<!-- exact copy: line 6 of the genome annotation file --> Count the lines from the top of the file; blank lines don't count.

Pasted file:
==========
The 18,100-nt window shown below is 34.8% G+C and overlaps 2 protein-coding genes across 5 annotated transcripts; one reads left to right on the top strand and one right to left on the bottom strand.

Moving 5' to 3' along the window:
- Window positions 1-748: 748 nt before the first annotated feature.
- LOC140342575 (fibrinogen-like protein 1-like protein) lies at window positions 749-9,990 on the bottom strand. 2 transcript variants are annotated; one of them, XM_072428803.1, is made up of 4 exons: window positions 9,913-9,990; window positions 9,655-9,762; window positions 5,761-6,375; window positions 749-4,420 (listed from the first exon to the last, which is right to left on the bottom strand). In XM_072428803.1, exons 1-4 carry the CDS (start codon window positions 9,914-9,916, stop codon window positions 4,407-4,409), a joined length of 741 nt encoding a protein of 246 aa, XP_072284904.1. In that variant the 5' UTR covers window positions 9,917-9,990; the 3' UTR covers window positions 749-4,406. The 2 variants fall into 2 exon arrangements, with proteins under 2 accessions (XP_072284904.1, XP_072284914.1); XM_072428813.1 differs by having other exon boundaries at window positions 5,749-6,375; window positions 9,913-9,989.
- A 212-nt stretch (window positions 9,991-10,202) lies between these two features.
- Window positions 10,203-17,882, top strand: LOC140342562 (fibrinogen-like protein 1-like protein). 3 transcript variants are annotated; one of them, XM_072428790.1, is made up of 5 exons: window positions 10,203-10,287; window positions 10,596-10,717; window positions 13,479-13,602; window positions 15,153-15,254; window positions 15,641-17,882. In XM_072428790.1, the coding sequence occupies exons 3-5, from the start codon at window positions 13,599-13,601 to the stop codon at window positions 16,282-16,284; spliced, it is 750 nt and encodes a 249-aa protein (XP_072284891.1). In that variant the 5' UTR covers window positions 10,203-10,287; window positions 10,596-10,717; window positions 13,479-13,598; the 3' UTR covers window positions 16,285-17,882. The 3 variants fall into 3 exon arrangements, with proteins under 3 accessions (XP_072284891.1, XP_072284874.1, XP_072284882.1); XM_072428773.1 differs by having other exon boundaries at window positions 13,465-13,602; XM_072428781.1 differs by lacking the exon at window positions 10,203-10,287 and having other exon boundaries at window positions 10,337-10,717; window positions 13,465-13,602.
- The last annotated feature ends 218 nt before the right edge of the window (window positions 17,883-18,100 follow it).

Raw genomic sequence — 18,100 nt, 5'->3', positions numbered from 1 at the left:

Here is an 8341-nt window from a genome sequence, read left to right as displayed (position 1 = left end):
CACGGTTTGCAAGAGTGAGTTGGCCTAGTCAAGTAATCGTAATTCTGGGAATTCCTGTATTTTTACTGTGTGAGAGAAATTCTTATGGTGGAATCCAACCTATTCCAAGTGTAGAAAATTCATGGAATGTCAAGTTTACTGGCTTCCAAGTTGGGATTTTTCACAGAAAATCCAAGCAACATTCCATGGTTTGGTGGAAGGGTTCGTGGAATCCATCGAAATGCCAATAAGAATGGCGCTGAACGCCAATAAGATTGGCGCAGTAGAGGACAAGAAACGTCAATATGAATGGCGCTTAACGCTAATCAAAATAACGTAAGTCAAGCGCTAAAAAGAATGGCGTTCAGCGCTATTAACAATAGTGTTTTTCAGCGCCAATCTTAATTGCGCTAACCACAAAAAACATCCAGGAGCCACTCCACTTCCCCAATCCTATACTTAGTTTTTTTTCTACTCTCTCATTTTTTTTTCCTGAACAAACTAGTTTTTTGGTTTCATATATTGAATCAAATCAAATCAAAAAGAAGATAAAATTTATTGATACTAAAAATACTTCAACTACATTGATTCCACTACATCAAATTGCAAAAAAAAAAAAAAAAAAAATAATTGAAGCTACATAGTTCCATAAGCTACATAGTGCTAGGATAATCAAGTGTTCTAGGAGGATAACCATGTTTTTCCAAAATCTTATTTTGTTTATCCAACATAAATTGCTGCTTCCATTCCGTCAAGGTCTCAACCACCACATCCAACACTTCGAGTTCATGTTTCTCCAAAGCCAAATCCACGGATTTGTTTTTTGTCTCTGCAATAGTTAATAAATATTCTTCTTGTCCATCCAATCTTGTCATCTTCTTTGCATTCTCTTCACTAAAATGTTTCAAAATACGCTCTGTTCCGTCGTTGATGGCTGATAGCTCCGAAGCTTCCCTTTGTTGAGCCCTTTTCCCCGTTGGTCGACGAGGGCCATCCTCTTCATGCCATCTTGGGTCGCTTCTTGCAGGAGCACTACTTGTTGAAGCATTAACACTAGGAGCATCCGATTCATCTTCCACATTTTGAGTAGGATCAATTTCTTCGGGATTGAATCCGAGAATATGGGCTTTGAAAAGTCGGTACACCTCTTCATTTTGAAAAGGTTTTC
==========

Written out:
- Window positions 10,203-17,882, top strand: LOC140342562 (fibrinogen-like protein 1-like protein). 3 transcript variants are annotated; one of them, XM_072428790.1, is made up of 5 exons: window positions 10,203-10,287; window positions 10,596-10,717; window positions 13,479-13,602; window positions 15,153-15,254; window positions 15,641-17,882. In XM_072428790.1, the coding sequence occupies exons 3-5, from the start codon at window positions 13,599-13,601 to the stop codon at window positions 16,282-16,284; spliced, it is 750 nt and encodes a 249-aa protein (XP_072284891.1). In that variant the 5' UTR covers window positions 10,203-10,287; window positions 10,596-10,717; window positions 13,479-13,598; the 3' UTR covers window positions 16,285-17,882. The 3 variants fall into 3 exon arrangements, with proteins under 3 accessions (XP_072284891.1, XP_072284874.1, XP_072284882.1); XM_072428773.1 differs by having other exon boundaries at window positions 13,465-13,602; XM_072428781.1 differs by lacking the exon at window positions 10,203-10,287 and having other exon boundaries at window positions 10,337-10,717; window positions 13,465-13,602.